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Preventative eating for Alzheimer’s

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Paying attention to diet and nutrition always has its rewards. 

“As for people of any age and with or without a health condition like Alzheimer’s disease, a healthy and balanced diet is necessary for optimal brain function,” says Glenn Rees, CEO of Alzheimer’s Australia.

“If you already have Alzheimer’s disease or another form of dementia, good nutrition may help to mitigate physical health problems that would be difficult for a person with dementia to articulate.”

Increasing evidence shows people with early Alzheimer’s disease have low levels of certain nutrients compared to healthy individuals of a similar age. People with Alzheimer’s, for instance, may need to particularly address low vitamin B12 levels that lead to fatigue and worsening of symptoms.

“There is a considerable body of evidence that environmental and lifestyle factors including nutrition may help brain health and be protective against dementia, which is important for carers and family members,” Rees said.

He said the brain needs a range of nutrients, fluids and energy to work properly, but the relationship between food and dementia risk is not fully understood at this stage.

Evidence suggests that a high intake of saturated fats and sugars may increase the risk of developing dementia, he said, and “it is likely that a diet that includes a higher consumption of fish, fruits, vegetables and healthy fats in vegetable oil and nuts, and a lower intake of saturated fat in meat and dairy products can help in keeping the brain healthy.”

Alzheimer’s and other forms of dementia have a significant impact on the Australian healthcare system, and finding treatment and management is important. Professor Michael Woodward, geriatrician, director, memory clinic and director of Aged Care Research, Melbourne says that nutrition, and its role in managing the early stages of Alzheimer’s disease, cannot be underestimated.

“Medical nutrition is increasingly understood as a useful, and important, component in managing patient health,” said Woodward. “Alzheimer’s disease is a devastating neurodegenerative condition, affecting memory, daily living and independence, causing substantial distress to family members and or loved ones who often become carers. Currently, effective treatment options for Alzheimer’s disease are limited,” he said.

One of the management options for the disease is the medical food Souvenaid, clinically proven to nutritionally support memory function.

After 10 years of research and development into the role of diet and nutrition and Alzheimer’s, Australian specialists and Alzheimer’s Australia support the multi-nutrient drink.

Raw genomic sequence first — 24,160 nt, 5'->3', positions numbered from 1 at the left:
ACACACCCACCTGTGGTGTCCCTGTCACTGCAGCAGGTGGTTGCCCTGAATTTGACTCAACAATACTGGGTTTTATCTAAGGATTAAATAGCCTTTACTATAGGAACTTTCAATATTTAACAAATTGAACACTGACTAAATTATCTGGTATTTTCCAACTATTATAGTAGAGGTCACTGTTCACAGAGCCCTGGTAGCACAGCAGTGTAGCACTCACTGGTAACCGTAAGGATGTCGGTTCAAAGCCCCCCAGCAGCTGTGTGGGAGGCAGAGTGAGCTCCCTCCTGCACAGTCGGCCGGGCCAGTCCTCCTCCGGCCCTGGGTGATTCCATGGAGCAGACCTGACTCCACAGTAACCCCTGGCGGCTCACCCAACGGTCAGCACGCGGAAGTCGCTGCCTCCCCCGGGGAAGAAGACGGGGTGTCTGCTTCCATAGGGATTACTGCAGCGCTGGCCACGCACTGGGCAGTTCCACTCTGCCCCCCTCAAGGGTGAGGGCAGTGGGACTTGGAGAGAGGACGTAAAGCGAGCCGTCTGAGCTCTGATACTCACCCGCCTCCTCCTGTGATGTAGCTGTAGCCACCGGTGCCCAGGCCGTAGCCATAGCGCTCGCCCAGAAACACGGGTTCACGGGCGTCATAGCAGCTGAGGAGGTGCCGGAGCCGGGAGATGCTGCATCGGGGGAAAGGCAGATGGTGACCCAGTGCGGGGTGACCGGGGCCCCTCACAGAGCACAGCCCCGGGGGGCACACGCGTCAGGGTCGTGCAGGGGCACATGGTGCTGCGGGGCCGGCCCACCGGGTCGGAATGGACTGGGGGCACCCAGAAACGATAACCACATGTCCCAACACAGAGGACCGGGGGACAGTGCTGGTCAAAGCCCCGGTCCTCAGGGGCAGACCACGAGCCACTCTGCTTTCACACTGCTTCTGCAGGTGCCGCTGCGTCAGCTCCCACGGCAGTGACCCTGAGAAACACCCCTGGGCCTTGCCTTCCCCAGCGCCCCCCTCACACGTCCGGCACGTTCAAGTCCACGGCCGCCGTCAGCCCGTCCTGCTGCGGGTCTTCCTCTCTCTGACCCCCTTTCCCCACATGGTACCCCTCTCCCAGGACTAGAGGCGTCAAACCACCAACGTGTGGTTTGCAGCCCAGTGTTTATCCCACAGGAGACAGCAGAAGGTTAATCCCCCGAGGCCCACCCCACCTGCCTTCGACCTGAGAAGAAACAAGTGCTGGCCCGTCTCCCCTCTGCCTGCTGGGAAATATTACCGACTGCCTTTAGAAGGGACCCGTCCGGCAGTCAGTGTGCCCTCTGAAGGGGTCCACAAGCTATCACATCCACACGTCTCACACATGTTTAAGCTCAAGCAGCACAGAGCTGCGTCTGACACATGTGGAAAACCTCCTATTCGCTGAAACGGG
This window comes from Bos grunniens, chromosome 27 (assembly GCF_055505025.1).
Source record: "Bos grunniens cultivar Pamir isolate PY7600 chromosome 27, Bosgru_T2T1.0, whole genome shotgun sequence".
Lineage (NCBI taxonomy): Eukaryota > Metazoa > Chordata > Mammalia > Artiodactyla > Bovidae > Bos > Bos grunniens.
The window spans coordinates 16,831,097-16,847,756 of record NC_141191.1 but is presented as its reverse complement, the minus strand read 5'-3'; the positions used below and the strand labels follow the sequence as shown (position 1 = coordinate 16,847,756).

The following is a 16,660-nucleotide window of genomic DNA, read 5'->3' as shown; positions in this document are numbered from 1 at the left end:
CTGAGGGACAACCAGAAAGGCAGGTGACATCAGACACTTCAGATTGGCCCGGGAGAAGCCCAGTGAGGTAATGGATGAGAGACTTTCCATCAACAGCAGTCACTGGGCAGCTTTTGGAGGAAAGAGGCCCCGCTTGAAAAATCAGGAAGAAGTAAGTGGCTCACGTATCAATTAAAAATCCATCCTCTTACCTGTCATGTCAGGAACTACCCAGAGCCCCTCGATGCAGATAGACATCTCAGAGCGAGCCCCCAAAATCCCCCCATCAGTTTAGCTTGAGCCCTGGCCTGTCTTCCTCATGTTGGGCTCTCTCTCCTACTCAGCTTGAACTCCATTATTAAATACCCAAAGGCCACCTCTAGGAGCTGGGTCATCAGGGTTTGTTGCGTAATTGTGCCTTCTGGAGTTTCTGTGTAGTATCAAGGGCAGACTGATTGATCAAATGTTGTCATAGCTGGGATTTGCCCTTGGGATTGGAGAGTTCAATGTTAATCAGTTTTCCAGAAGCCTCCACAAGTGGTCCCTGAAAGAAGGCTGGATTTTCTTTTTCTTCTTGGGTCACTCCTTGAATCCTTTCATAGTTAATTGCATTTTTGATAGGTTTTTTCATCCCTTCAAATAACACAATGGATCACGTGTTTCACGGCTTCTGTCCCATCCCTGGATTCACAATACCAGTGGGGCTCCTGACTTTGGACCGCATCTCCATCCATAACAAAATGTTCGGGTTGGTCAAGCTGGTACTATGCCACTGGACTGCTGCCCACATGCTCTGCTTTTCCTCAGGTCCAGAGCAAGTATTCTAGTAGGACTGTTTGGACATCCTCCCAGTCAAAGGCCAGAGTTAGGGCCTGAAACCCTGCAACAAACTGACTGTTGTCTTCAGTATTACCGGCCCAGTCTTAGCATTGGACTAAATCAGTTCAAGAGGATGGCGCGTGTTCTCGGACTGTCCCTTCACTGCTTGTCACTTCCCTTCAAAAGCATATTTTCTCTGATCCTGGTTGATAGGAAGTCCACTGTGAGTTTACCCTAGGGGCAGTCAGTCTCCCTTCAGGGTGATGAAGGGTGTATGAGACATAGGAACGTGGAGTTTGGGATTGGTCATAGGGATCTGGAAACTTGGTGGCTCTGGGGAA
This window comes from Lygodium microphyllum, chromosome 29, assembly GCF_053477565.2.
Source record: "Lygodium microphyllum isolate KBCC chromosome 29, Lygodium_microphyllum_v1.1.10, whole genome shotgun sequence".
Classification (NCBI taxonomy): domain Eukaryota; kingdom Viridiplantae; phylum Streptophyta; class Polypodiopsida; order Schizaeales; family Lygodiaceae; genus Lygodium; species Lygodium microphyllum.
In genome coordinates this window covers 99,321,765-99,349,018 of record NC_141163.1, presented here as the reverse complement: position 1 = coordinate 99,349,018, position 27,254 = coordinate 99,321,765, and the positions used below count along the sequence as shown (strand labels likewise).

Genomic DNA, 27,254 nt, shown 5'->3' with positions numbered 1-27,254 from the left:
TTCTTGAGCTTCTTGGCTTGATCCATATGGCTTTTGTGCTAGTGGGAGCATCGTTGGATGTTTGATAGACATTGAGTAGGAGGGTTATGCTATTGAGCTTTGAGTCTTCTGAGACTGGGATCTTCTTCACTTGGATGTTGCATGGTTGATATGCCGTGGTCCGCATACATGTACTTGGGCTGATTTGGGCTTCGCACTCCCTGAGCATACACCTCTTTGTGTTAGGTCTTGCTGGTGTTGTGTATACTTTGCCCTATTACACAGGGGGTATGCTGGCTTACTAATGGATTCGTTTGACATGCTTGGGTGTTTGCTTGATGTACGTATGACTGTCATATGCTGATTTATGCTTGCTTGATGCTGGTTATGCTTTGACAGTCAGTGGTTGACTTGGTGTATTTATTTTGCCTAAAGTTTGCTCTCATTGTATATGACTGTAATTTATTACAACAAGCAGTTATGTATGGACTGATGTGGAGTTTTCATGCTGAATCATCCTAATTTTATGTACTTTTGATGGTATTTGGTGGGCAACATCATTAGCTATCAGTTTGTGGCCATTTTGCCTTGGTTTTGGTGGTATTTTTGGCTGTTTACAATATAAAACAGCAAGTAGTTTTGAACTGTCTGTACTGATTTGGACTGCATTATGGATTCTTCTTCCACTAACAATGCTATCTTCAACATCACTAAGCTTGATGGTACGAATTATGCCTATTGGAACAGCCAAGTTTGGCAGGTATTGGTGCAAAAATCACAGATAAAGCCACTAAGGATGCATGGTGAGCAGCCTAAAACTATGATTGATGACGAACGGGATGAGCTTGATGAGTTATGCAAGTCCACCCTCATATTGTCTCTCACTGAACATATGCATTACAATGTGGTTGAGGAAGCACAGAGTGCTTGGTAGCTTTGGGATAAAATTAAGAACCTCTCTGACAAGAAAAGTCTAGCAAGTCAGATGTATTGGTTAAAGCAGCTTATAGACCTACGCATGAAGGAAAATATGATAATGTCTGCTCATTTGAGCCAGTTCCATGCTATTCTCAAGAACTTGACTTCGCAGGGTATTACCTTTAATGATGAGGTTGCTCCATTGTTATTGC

To achieve the nutrients provided by a once-a-day bottle of Souvenaid (125ml), in addition to their normal diet, a person would need to consume 1kg tomatoes, 1.2kg broccoli, 710g spinach, 100g fresh tuna (or 4 tins of tuna), 100g minced beef, 4 eggs, 1 orange, and a handful of brazil nuts.

The brain needs these nutrients in the processes related to learning and memory. This combination of nutrients may be difficult for people with Alzheimer’s to achieve at certain levels from normal dietary intake alone.

Aged Care Research has welcomed the introduction of Souvenaid as a new nutritional management option for those living with mild Alzheimer’s disease. “Souvenaid is not a cure or preventative measure for Alzheimer’s disease,” Woodward said, “It is however a significant advance to the nutritional management of memory function during the early stages of Alzheimer’s disease.”

Alzheimer’s Australia CEO explained “medical food” is a category of food product designed to provide some form of medical benefit, usually with minimal risks to the consumer. “Souvenaid simply gives people with mild stage Alzheimer’s another option. The research to date has only established that Souvenaid is helpful for people in the early stages of the disease, and it only acts to improve memory, not other aspects of the condition,” said Rees.

He said “It does not stop the progress of the disease in any way, and it does not work for all or even most people, but for some (around 40 per cent, according to the research) it may slow down, and temporarily improve memory function.”

The multi-nutrient drink is now available nationwide.

“Since starting Souvenaid in February, my husband’s whole demeanour has changed,” said Suzane who is caring for her husband with Alzheimer’s.

She said he is much brighter and happier now, “making jokes and his sense of humour is like it was when we were younger. He is more willing to fill his day with activities like gardening, whereas before he would mope around and not do much at all.”

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